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Notary Tips

notary articles

What Does A Notary Public Do?

by American Association of Notaries
If you tell someone that you are a notary public, you can often expect that he or she will nod knowingly, as if fully aware of what that means. However, most people know only that a notary is "someone who stamps documents." Why those documents are stamped and what is involved in the process is not as well-known by the general public. Some people will admit that they don't know and will come right out and ask you, "What does a notary public do?" To answer that question, you have to first understand what a notary public IS. Continue to entire article
Listed in: Duties of a Notary

Four Steps to Follow When Ordering a New Notary Stamp

by American Association of Notaries
A notary stamp is one of the most important tools that a notary public will use in the performance of his or her notarial duties. The official seal of a notary on a document is a recognized mark indicating that: Continue to entire article
Listed in: Notary Supplies

How long must I retain my notary journals?

by American Association of Notaries
A document signer expects a notary not only to exercise reasonable care in notarizing his or her signature on a document, but also to be able to show evidence, often years after the date of the act, that the notarization was performed in accordance with proper notarial procedures.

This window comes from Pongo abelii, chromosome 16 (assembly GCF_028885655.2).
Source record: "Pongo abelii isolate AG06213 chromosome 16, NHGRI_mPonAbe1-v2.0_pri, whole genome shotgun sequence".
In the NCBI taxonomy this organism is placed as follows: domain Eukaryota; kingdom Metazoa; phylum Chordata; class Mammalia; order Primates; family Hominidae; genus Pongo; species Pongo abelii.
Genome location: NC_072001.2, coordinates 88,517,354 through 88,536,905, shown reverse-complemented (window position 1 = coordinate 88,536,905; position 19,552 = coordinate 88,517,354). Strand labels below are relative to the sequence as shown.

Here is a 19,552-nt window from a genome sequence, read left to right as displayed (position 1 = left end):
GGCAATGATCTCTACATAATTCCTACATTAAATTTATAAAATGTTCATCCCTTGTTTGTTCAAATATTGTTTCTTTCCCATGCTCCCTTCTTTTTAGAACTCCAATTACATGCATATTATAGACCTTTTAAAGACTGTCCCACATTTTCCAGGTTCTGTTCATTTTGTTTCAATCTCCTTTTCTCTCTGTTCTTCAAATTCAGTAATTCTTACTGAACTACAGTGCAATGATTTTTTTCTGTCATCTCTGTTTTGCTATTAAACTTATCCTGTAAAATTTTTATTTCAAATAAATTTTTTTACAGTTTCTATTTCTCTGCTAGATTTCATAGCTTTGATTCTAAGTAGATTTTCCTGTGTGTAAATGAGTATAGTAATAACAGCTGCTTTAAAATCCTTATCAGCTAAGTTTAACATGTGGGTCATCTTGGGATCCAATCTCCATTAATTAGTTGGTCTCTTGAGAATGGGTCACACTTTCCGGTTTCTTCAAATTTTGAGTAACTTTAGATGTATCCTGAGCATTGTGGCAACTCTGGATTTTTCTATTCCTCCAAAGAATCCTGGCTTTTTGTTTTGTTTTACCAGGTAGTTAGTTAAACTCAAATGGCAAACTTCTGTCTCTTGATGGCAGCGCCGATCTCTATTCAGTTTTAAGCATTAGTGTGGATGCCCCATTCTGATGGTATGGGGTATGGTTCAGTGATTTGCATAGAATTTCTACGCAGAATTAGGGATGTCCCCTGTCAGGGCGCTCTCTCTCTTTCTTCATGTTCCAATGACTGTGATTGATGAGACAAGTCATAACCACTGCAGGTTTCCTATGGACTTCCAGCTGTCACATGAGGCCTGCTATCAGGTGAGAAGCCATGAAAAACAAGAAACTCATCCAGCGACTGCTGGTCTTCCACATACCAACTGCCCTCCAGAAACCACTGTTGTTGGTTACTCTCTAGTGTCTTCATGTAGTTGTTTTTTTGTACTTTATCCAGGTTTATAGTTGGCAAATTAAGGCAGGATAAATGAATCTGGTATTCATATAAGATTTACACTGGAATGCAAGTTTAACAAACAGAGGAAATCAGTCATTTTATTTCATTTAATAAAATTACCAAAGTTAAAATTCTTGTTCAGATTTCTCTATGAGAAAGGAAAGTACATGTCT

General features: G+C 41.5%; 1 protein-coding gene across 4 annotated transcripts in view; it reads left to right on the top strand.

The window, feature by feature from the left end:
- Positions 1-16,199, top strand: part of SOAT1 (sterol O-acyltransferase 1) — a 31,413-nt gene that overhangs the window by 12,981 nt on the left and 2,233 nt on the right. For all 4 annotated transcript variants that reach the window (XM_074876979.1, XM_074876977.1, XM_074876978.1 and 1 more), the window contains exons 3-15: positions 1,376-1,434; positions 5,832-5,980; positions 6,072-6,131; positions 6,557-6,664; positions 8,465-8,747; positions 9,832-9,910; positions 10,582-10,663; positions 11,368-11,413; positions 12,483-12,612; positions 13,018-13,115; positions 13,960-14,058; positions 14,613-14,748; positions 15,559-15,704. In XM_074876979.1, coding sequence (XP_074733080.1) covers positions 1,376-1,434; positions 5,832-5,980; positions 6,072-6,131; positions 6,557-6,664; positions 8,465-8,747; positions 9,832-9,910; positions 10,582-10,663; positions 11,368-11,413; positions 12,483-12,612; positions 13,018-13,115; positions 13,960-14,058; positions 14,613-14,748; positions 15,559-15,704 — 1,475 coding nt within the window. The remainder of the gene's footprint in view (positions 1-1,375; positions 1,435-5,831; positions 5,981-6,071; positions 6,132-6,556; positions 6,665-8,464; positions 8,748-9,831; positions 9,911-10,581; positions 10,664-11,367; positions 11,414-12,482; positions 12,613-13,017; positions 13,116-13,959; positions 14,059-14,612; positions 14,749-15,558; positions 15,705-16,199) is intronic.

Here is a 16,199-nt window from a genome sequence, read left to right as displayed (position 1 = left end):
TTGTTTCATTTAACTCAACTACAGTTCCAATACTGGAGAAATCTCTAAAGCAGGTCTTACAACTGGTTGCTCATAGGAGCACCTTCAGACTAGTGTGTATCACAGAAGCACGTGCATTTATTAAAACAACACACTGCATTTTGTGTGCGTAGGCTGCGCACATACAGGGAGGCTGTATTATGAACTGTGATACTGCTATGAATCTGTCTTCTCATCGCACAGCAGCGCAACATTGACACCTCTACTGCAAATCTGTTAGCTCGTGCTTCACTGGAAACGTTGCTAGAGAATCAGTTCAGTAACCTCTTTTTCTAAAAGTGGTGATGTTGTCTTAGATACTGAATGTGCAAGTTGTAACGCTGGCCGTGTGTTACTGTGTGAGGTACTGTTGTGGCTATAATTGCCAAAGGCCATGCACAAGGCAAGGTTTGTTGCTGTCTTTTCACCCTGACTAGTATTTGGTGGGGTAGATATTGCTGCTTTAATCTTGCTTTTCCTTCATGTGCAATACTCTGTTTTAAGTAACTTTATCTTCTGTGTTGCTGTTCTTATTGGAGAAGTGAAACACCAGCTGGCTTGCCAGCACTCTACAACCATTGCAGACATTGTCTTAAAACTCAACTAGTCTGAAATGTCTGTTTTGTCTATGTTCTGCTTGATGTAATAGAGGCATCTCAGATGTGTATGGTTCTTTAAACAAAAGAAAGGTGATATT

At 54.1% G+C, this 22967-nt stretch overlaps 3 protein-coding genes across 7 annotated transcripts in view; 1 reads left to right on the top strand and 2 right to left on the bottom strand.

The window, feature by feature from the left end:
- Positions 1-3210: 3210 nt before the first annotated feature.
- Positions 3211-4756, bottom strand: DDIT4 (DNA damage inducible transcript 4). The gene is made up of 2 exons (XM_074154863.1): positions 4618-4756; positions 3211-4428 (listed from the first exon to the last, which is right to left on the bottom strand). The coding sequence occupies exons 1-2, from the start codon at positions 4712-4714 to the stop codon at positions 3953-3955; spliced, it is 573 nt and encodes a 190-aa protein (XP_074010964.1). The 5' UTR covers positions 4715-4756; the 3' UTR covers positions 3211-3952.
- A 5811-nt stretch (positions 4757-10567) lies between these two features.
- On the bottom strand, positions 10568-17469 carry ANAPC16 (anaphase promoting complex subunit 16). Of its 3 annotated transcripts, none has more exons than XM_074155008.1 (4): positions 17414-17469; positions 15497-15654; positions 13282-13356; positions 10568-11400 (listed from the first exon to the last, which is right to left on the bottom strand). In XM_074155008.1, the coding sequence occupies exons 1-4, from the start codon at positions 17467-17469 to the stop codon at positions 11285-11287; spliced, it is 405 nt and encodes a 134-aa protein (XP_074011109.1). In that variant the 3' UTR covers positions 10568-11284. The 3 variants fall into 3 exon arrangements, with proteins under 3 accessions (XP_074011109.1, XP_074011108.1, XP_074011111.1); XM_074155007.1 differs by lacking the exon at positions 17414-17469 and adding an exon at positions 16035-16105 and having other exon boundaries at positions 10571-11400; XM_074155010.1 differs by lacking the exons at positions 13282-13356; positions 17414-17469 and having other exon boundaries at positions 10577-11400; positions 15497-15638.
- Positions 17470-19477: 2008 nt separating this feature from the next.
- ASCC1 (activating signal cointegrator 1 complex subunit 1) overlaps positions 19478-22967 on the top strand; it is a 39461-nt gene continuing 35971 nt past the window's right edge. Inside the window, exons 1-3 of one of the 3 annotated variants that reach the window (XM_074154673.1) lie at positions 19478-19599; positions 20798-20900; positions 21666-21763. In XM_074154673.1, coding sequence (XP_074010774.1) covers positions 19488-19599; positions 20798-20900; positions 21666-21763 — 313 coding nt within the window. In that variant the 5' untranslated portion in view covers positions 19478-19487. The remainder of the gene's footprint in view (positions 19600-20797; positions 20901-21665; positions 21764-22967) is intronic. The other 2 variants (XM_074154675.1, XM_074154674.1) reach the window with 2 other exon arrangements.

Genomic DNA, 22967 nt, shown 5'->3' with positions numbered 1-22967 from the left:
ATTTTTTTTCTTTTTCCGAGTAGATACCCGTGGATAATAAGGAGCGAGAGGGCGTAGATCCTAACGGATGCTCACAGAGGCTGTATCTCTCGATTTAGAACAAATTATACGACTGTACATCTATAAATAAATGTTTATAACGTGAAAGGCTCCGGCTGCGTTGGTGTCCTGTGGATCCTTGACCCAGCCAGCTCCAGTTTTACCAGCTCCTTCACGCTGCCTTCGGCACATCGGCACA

Continue to entire article
Listed in: Duties of a Notary

Notary Stamp Ink Color: Black or Blue?

by American Association of Notaries
If your state does not address which color ink to use when notarizing documents, ordering a notary stamp with a blue ink color is best. Given the improved quality of copy machines these days, it is difficult to distinguish between originals and copies. A blue ink notary stamp impression usually shows lighter prints than the original print on a black-and-white copier. Continue to entire article
Listed in: Notary Fees, Notary News

Certifying Copies of a Notary's Record Book Entries

by American Association of Notaries
On occasion, a notary public may receive a request from the public for a copy or certified copy of one or more notarial acts that the notary previously performed and recorded in his or her notary's journal (also called a record book, register, or log). For example, a family member is questioning a will that was notarized two years prior, so another family member requests a copy of the recorded notarial act to verify the reliability of the will. Continue to entire article

Steps to Certifying a Copy of an Original Document

by American Association of Notaries
Many states allow notaries to make certified copies of documents as long as the original document is not a publicly recorded document. Documents that clients may ask to have certified by a notary include contracts, letters, settlement statements, agreements, and bills of sale. This list is certainly not all inclusive. Continue to entire article

Notary Jurat Certificates vs. Acknowledgment Certificates